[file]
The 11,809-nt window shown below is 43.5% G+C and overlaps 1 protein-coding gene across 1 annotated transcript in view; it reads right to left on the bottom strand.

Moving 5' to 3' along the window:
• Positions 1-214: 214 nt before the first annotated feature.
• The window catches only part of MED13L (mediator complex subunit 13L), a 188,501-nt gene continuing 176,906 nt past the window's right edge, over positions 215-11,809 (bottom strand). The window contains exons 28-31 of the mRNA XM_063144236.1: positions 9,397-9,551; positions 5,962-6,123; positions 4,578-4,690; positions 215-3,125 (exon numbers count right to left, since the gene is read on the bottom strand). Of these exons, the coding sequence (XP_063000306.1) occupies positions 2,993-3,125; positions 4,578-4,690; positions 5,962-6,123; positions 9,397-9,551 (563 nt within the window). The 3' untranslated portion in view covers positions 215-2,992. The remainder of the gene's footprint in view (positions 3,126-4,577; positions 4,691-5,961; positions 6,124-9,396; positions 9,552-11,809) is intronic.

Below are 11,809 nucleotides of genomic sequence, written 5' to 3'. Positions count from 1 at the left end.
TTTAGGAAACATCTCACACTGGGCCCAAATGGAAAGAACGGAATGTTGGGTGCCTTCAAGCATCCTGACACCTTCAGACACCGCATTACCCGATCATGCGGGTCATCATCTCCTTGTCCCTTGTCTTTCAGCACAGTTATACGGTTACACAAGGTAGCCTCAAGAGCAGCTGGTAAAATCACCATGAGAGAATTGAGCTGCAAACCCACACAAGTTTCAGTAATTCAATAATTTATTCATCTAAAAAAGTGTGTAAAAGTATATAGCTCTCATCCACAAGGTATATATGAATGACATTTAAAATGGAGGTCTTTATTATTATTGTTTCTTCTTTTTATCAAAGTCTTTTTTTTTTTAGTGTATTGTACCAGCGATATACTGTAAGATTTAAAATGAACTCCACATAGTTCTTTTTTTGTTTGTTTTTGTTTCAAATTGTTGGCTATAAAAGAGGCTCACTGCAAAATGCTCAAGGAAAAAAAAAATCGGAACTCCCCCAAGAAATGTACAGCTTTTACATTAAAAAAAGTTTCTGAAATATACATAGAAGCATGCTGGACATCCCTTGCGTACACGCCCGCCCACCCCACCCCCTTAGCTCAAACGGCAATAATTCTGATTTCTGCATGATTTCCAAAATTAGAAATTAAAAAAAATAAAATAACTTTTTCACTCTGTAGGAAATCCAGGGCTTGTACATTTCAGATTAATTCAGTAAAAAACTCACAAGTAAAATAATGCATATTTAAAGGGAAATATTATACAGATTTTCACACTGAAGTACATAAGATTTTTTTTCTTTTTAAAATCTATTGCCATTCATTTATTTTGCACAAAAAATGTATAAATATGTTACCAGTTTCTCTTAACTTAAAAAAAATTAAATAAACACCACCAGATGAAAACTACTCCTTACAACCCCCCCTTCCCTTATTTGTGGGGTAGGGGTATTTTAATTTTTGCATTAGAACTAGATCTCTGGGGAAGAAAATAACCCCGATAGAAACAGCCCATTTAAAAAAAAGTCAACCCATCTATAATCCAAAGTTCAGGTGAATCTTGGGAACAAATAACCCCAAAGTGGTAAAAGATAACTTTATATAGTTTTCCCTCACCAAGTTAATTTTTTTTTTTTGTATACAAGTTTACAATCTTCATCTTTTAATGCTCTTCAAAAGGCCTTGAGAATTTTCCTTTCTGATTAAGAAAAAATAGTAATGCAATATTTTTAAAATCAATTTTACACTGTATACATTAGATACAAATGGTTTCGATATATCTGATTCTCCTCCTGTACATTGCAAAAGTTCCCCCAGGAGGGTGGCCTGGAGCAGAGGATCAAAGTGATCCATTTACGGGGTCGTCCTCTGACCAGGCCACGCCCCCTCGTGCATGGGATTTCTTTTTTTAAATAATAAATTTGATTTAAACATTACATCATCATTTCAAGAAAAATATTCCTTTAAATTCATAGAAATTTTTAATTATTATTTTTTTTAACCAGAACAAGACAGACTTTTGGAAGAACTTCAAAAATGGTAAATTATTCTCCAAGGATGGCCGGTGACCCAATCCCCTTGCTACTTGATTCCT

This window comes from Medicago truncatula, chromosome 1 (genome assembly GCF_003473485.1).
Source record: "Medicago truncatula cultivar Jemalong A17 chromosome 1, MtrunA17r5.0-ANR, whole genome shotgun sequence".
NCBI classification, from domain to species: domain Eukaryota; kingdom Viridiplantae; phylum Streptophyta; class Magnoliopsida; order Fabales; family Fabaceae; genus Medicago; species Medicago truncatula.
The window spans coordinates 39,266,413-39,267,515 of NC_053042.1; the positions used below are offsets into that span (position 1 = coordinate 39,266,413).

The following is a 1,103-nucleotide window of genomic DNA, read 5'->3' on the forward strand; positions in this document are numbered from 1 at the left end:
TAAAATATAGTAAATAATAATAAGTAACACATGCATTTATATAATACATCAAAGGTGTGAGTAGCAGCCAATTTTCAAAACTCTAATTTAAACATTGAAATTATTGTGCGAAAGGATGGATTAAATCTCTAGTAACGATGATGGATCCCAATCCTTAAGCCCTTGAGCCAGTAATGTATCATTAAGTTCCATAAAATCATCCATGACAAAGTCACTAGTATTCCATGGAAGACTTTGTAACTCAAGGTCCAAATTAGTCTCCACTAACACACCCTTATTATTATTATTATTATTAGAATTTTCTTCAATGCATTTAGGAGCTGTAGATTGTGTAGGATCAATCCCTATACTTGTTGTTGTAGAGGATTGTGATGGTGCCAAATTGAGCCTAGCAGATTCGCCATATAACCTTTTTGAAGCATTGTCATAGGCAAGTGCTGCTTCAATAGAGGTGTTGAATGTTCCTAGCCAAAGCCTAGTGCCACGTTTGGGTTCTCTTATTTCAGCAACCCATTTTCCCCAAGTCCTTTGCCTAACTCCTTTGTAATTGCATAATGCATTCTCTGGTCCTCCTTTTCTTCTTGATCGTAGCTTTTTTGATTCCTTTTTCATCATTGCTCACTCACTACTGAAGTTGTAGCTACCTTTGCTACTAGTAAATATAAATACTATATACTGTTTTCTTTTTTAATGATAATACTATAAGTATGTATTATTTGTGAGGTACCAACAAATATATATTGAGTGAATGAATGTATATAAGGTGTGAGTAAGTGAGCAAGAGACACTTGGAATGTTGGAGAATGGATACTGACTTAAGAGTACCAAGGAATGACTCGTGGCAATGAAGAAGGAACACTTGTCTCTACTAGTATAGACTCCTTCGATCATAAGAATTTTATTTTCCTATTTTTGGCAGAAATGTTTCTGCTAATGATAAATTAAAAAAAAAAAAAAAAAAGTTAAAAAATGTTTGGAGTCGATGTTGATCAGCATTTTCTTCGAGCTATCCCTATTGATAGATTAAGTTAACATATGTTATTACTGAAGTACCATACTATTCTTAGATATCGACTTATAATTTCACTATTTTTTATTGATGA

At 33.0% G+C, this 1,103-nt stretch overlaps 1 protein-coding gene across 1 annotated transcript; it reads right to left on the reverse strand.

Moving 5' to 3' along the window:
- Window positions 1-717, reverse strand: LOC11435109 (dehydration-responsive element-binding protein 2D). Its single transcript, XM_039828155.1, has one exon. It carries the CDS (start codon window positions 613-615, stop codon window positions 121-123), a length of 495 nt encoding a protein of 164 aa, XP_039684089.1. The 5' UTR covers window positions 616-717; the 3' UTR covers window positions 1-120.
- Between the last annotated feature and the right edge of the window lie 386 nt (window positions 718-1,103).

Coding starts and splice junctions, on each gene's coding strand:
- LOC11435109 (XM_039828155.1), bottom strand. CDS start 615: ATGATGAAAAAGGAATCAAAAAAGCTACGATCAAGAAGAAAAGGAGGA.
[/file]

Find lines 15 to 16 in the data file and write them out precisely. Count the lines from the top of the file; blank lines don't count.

- Window positions 1-717, reverse strand: LOC11435109 (dehydration-responsive element-binding protein 2D). Its single transcript, XM_039828155.1, has one exon. It carries the CDS (start codon window positions 613-615, stop codon window positions 121-123), a length of 495 nt encoding a protein of 164 aa, XP_039684089.1. The 5' UTR covers window positions 616-717; the 3' UTR covers window positions 1-120.
- Between the last annotated feature and the right edge of the window lie 386 nt (window positions 718-1,103).